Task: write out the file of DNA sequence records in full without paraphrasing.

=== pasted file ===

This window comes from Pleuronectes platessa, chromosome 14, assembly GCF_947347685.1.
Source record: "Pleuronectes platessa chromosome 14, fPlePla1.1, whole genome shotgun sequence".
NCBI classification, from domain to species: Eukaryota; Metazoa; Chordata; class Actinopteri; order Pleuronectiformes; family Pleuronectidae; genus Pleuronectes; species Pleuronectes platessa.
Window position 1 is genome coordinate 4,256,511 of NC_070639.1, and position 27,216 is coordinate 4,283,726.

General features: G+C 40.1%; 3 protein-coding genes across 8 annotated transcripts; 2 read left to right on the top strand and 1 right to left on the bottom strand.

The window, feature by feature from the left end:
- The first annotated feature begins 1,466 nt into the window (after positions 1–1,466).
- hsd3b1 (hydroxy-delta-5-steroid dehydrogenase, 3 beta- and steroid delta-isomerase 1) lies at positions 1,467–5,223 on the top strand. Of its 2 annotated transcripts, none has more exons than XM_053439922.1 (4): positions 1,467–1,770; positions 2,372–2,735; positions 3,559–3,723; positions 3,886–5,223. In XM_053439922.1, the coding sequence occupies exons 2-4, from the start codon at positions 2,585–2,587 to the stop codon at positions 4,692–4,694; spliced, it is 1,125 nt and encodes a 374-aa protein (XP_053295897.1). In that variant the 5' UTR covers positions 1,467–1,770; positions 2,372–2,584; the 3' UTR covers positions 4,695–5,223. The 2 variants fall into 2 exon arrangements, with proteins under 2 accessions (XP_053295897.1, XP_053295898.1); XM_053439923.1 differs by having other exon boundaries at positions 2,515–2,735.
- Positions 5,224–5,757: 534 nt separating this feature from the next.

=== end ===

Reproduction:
This window comes from Pleuronectes platessa, chromosome 14, assembly GCF_947347685.1.
Source record: "Pleuronectes platessa chromosome 14, fPlePla1.1, whole genome shotgun sequence".
NCBI classification, from domain to species: Eukaryota; Metazoa; Chordata; class Actinopteri; order Pleuronectiformes; family Pleuronectidae; genus Pleuronectes; species Pleuronectes platessa.
Window position 1 is genome coordinate 4,256,511 of NC_070639.1, and position 27,216 is coordinate 4,283,726.

General features: G+C 40.1%; 3 protein-coding genes across 8 annotated transcripts; 2 read left to right on the top strand and 1 right to left on the bottom strand.

The window, feature by feature from the left end:
- The first annotated feature begins 1,466 nt into the window (after positions 1–1,466).
- hsd3b1 (hydroxy-delta-5-steroid dehydrogenase, 3 beta- and steroid delta-isomerase 1) lies at positions 1,467–5,223 on the top strand. Of its 2 annotated transcripts, none has more exons than XM_053439922.1 (4): positions 1,467–1,770; positions 2,372–2,735; positions 3,559–3,723; positions 3,886–5,223. In XM_053439922.1, the coding sequence occupies exons 2-4, from the start codon at positions 2,585–2,587 to the stop codon at positions 4,692–4,694; spliced, it is 1,125 nt and encodes a 374-aa protein (XP_053295897.1). In that variant the 5' UTR covers positions 1,467–1,770; positions 2,372–2,584; the 3' UTR covers positions 4,695–5,223. The 2 variants fall into 2 exon arrangements, with proteins under 2 accessions (XP_053295897.1, XP_053295898.1); XM_053439923.1 differs by having other exon boundaries at positions 2,515–2,735.
- Positions 5,224–5,757: 534 nt separating this feature from the next.